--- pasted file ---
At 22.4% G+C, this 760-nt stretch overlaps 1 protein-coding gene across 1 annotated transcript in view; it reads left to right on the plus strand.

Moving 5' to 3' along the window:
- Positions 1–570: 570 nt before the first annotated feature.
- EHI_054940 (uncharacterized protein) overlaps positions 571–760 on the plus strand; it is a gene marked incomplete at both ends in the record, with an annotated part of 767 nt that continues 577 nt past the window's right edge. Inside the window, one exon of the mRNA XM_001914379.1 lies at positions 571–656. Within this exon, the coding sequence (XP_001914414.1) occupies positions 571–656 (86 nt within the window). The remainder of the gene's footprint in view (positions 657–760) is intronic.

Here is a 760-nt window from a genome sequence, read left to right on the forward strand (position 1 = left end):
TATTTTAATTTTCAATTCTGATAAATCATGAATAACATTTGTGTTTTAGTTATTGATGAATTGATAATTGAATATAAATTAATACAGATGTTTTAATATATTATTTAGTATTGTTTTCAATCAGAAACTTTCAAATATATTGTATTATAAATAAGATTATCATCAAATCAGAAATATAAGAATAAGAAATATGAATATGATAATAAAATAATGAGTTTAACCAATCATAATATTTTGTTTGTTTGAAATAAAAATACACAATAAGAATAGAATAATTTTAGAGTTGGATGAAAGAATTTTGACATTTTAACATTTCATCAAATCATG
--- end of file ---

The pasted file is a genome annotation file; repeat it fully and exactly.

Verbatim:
At 22.4% G+C, this 760-nt stretch overlaps 1 protein-coding gene across 1 annotated transcript in view; it reads left to right on the plus strand.

Moving 5' to 3' along the window:
- Positions 1–570: 570 nt before the first annotated feature.
- EHI_054940 (uncharacterized protein) overlaps positions 571–760 on the plus strand; it is a gene marked incomplete at both ends in the record, with an annotated part of 767 nt that continues 577 nt past the window's right edge. Inside the window, one exon of the mRNA XM_001914379.1 lies at positions 571–656. Within this exon, the coding sequence (XP_001914414.1) occupies positions 571–656 (86 nt within the window). The remainder of the gene's footprint in view (positions 657–760) is intronic.

Here is a 760-nt window from a genome sequence, read left to right on the forward strand (position 1 = left end):
TATTTTAATTTTCAATTCTGATAAATCATGAATAACATTTGTGTTTTAGTTATTGATGAATTGATAATTGAATATAAATTAATACAGATGTTTTAATATATTATTTAGTATTGTTTTCAATCAGAAACTTTCAAATATATTGTATTATAAATAAGATTATCATCAAATCAGAAATATAAGAATAAGAAATATGAATATGATAATAAAATAATGAGTTTAACCAATCATAATATTTTGTTTGTTTGAAATAAAAATACACAATAAGAATAGAATAATTTTAGAGTTGGATGAAAGAATTTTGACATTTTAACATTTCATCAAATCATG